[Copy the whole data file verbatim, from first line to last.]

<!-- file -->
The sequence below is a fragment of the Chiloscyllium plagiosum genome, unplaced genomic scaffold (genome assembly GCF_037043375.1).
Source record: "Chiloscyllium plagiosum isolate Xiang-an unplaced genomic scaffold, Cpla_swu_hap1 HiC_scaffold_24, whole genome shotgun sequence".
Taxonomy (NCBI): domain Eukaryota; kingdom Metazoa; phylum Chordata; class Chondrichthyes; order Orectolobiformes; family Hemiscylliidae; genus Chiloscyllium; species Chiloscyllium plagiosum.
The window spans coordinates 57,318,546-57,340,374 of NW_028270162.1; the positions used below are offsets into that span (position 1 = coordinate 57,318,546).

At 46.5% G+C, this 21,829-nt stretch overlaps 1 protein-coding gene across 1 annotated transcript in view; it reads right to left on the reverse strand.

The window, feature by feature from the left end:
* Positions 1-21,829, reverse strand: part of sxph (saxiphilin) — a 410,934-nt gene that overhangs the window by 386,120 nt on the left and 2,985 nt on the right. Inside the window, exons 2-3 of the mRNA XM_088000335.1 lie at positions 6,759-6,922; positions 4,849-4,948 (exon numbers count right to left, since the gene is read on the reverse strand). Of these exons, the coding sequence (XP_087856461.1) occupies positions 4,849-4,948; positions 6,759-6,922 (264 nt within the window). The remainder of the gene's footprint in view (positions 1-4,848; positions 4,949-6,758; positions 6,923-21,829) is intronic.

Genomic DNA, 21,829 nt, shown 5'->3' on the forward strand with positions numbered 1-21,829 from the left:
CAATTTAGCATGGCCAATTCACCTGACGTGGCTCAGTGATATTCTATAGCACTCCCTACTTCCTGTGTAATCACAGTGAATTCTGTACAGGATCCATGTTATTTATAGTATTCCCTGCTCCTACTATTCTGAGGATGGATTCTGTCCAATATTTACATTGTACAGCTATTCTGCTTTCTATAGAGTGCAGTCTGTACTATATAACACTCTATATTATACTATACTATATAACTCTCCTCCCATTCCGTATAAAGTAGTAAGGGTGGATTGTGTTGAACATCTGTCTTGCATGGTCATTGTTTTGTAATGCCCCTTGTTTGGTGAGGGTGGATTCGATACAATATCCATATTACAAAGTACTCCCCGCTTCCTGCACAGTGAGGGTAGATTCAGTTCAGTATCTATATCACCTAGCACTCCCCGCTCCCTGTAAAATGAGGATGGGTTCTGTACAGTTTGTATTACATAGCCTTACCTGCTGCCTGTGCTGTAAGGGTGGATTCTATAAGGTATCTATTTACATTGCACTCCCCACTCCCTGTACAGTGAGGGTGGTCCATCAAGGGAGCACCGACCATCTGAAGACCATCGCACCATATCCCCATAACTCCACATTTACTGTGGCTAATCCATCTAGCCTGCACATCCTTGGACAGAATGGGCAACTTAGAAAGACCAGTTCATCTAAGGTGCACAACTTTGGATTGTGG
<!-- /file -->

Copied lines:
The sequence below is a fragment of the Chiloscyllium plagiosum genome, unplaced genomic scaffold (genome assembly GCF_037043375.1).
Source record: "Chiloscyllium plagiosum isolate Xiang-an unplaced genomic scaffold, Cpla_swu_hap1 HiC_scaffold_24, whole genome shotgun sequence".
Taxonomy (NCBI): domain Eukaryota; kingdom Metazoa; phylum Chordata; class Chondrichthyes; order Orectolobiformes; family Hemiscylliidae; genus Chiloscyllium; species Chiloscyllium plagiosum.
The window spans coordinates 57,318,546-57,340,374 of NW_028270162.1; the positions used below are offsets into that span (position 1 = coordinate 57,318,546).

At 46.5% G+C, this 21,829-nt stretch overlaps 1 protein-coding gene across 1 annotated transcript in view; it reads right to left on the reverse strand.

The window, feature by feature from the left end:
* Positions 1-21,829, reverse strand: part of sxph (saxiphilin) — a 410,934-nt gene that overhangs the window by 386,120 nt on the left and 2,985 nt on the right. Inside the window, exons 2-3 of the mRNA XM_088000335.1 lie at positions 6,759-6,922; positions 4,849-4,948 (exon numbers count right to left, since the gene is read on the reverse strand). Of these exons, the coding sequence (XP_087856461.1) occupies positions 4,849-4,948; positions 6,759-6,922 (264 nt within the window). The remainder of the gene's footprint in view (positions 1-4,848; positions 4,949-6,758; positions 6,923-21,829) is intronic.

Genomic DNA, 21,829 nt, shown 5'->3' on the forward strand with positions numbered 1-21,829 from the left:
CAATTTAGCATGGCCAATTCACCTGACGTGGCTCAGTGATATTCTATAGCACTCCCTACTTCCTGTGTAATCACAGTGAATTCTGTACAGGATCCATGTTATTTATAGTATTCCCTGCTCCTACTATTCTGAGGATGGATTCTGTCCAATATTTACATTGTACAGCTATTCTGCTTTCTATAGAGTGCAGTCTGTACTATATAACACTCTATATTATACTATACTATATAACTCTCCTCCCATTCCGTATAAAGTAGTAAGGGTGGATTGTGTTGAACATCTGTCTTGCATGGTCATTGTTTTGTAATGCCCCTTGTTTGGTGAGGGTGGATTCGATACAATATCCATATTACAAAGTACTCCCCGCTTCCTGCACAGTGAGGGTAGATTCAGTTCAGTATCTATATCACCTAGCACTCCCCGCTCCCTGTAAAATGAGGATGGGTTCTGTACAGTTTGTATTACATAGCCTTACCTGCTGCCTGTGCTGTAAGGGTGGATTCTATAAGGTATCTATTTACATTGCACTCCCCACTCCCTGTACAGTGAGGGTGGTCCATCAAGGGAGCACCGACCATCTGAAGACCATCGCACCATATCCCCATAACTCCACATTTACTGTGGCTAATCCATCTAGCCTGCACATCCTTGGACAGAATGGGCAACTTAGAAAGACCAGTTCATCTAAGGTGCACAACTTTGGATTGTGG